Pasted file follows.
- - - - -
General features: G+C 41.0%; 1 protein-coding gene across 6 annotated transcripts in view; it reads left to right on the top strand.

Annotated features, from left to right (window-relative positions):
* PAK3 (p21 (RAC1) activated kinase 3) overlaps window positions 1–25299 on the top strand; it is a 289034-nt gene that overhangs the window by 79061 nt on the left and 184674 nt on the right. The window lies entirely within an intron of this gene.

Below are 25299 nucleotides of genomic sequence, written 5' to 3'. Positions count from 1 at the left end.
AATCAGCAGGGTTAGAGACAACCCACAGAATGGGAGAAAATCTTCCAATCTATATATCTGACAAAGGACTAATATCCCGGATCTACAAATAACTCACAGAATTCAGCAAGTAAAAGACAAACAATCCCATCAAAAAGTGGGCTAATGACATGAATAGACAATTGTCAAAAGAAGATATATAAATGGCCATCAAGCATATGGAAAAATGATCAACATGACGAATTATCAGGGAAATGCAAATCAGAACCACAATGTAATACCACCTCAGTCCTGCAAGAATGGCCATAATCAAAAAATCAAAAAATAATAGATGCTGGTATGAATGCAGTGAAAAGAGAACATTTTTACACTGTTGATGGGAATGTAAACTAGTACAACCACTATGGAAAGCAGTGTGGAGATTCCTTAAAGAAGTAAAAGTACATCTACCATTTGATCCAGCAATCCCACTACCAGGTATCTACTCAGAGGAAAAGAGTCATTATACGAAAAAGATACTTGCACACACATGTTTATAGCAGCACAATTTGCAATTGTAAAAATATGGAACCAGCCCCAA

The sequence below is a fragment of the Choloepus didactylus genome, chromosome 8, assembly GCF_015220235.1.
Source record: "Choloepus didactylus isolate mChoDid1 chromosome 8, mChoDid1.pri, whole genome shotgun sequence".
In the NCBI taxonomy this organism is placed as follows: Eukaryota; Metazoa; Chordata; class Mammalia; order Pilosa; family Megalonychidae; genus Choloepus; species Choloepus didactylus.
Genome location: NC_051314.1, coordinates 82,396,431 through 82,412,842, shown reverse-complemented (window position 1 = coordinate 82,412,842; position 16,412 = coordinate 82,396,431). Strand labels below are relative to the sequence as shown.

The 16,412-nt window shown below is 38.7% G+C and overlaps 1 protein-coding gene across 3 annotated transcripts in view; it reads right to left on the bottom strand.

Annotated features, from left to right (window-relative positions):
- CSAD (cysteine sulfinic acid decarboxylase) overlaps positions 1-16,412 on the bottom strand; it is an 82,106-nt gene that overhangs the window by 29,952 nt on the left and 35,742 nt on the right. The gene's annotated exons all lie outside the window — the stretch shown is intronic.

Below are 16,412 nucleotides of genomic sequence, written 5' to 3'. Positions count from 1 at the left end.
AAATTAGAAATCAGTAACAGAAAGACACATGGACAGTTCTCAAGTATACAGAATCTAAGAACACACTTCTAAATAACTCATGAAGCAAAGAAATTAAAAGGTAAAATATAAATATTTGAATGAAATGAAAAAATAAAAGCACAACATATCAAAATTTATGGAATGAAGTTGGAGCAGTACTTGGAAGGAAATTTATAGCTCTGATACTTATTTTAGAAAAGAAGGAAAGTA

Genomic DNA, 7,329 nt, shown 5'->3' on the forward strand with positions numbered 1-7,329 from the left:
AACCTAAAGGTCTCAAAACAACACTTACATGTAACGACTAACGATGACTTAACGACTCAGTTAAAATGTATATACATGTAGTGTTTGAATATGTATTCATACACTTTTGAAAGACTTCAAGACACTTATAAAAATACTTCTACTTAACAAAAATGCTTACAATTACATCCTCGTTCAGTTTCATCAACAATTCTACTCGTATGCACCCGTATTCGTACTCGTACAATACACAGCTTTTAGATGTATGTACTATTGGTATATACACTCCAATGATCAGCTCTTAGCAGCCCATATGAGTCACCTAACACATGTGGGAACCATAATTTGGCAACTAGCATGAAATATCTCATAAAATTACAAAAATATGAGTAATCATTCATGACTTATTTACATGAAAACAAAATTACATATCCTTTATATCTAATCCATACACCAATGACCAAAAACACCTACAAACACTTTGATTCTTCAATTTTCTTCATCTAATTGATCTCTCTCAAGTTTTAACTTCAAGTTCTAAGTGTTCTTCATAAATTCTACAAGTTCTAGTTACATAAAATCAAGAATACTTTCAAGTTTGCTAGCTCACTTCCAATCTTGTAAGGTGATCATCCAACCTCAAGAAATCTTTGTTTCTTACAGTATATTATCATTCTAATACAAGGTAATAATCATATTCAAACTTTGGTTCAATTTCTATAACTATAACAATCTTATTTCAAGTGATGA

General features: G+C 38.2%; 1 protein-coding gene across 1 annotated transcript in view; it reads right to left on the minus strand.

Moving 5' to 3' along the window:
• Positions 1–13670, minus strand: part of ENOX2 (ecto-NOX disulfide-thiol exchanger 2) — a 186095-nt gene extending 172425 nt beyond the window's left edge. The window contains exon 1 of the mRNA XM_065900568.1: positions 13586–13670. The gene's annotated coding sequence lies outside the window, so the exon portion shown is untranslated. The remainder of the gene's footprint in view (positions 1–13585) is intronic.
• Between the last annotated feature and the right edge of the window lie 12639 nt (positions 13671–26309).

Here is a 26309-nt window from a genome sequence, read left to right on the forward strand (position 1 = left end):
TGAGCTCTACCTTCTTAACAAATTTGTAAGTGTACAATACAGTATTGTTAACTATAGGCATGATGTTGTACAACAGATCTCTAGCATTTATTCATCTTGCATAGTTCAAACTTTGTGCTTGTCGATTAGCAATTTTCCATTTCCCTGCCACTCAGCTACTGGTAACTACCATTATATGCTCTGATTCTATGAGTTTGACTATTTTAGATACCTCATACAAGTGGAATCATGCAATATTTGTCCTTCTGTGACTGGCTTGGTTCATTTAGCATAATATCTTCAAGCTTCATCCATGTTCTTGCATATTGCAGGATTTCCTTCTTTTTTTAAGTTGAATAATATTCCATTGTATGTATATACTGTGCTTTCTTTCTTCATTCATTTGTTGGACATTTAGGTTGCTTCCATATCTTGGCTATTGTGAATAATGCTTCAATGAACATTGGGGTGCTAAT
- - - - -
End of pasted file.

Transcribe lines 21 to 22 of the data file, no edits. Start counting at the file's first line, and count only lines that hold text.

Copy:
Here is a 26309-nt window from a genome sequence, read left to right on the forward strand (position 1 = left end):
TGAGCTCTACCTTCTTAACAAATTTGTAAGTGTACAATACAGTATTGTTAACTATAGGCATGATGTTGTACAACAGATCTCTAGCATTTATTCATCTTGCATAGTTCAAACTTTGTGCTTGTCGATTAGCAATTTTCCATTTCCCTGCCACTCAGCTACTGGTAACTACCATTATATGCTCTGATTCTATGAGTTTGACTATTTTAGATACCTCATACAAGTGGAATCATGCAATATTTGTCCTTCTGTGACTGGCTTGGTTCATTTAGCATAATATCTTCAAGCTTCATCCATGTTCTTGCATATTGCAGGATTTCCTTCTTTTTTTAAGTTGAATAATATTCCATTGTATGTATATACTGTGCTTTCTTTCTTCATTCATTTGTTGGACATTTAGGTTGCTTCCATATCTTGGCTATTGTGAATAATGCTTCAATGAACATTGGGGTGCTAAT